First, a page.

Hello once again, loyal Abyss reader! Another week in the metal books here at the MA HQ and while there's some very promising stuff on the radar, not least of which is a new In Flames album that has a genuine "return to form" buzz about it, we're still cranking the brand new, underground jams here too, in hopes of finding something deserving of your refined ear holes. Enter Lafayette, Louisiana-based progressive death metal duo A Novelist, and their sophomore offering 'Foile,' which just dropped this past Friday. Mind Eraser Promotions was kind enough to hook us up with a review copy and, if you've been following along at home, this comes on the heels of another left-of-center DM offering of theirs, Noise Trail Immersion's 'Symbology of Shelter.' Why is this significant, you may ask? It's likely not, but I am fascinated by the crumbling of the once rigid and vaunted genre barriers within extreme metal, and what it portends for the future of unpopular music. In the case of A Novelist, we have a band that began life 10 years ago as a death metal project, but has since morphed into a progressive extreme metal fusion of blackened death, post-hardcore, uncomfortable, almost negligent ambiance, and hints of jazz. Vocalist and multi-instrumentalist Ben Nugent alternately screams, growls and sings his way over dirty distorted guitars and Alex Babineaux's jazz meets thrash drumming. Nugent's vocals, and in particular his commanding cleans, take center stage throughout, and fall somewhere between Cedric Bixler-Zavala of The Mars Volta and, if you can believe it, Matt Bellamy of Muse. This is not a backhanded compliment. Done right, as it has been done of Folie, running the full gambit vocally populates the album with multiple, distinct personalities, each with its purpose reason to be there. Underneath what would be an enigmatic frontman, if Nugent weren't also responsible for the guitars, bass and keys, is a carnival of fret manipulation that draws just as much from the heroic speed of The Faceless as it does the acid dipped post-hardcore of At The Drive In; an organ that effortlessly slips its way into a track, often without being detected; and Babineaux's time keeping, which should inspire everyone currently using Superior Drummer 2.0 to place a "drummer wanted" ad on craigslist. Technical without having to flaunt his prowess, Babineaux more than holds up his end of the "let's put everything we love into a blender and make a delicious metal smoothie" partnership. As is often the case with progressive/technical death metal, Folie is not an album of singles; nor is it a record that you can spin once and, for lack of a better term, "get it". There are numerous left turns within a single track, yet Nugent and Babineaux manage not to lose the listener in the process. Themes are developed, expanded upon and revisited, though certainly not in standard verse-chorus-verse form. Where truly avant garde metal might have you sample hundreds of different flavors of ideas on an album, never getting to savor any of them, here there are far fewer, and there's time enough to appreciate each in their turn. And appreciate them you should, as A Novelist is streaming Folie in its entirety over on YouTube at this very moment. Should what you hear scratch your prog/fusion itch, both digital and a very limited supply of CDs are available on A Novelist's Bandcamp page. As we move into our second month of 2019, it's apparent to me at least that the year could easily be dominated by the experimental. Time will tell, but BOY are we off on the right foot! Want to scratch your "won't JPR just go away" itch? Hit us up in the comments section and sign our change.org petition to have my pseudo-press credentials revoked. The Editor has promised me a lucrative golden parachute if you're successful, which is purported to contain a 30 cent credit in our vending machine and a non-functioning toaster. Rage on! JPR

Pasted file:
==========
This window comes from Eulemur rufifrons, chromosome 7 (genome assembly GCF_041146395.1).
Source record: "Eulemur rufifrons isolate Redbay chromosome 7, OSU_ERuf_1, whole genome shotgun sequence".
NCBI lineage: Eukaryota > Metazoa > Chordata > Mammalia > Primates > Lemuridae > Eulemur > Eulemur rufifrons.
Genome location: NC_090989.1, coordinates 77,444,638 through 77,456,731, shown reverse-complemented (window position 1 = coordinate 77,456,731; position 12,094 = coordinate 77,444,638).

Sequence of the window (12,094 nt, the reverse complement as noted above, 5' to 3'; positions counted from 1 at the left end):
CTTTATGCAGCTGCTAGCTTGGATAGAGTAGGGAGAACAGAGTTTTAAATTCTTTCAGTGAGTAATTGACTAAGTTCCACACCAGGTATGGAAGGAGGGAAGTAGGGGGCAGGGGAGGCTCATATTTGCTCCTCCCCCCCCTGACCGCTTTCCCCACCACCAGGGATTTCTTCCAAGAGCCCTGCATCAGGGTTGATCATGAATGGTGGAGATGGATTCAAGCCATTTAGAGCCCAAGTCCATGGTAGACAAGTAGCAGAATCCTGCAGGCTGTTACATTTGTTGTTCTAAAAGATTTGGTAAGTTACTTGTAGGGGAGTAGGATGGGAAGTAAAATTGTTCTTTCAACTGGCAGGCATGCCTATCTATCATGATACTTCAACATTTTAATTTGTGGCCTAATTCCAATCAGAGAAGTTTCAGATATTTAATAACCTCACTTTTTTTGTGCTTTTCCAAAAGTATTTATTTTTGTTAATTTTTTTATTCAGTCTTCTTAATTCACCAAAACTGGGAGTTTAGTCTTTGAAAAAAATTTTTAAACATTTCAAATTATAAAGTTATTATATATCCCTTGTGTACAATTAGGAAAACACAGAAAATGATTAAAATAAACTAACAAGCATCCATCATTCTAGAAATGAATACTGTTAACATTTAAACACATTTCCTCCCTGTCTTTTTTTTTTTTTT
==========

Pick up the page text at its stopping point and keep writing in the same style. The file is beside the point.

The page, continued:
A Novelist- Single "His Kingdom Is Vast"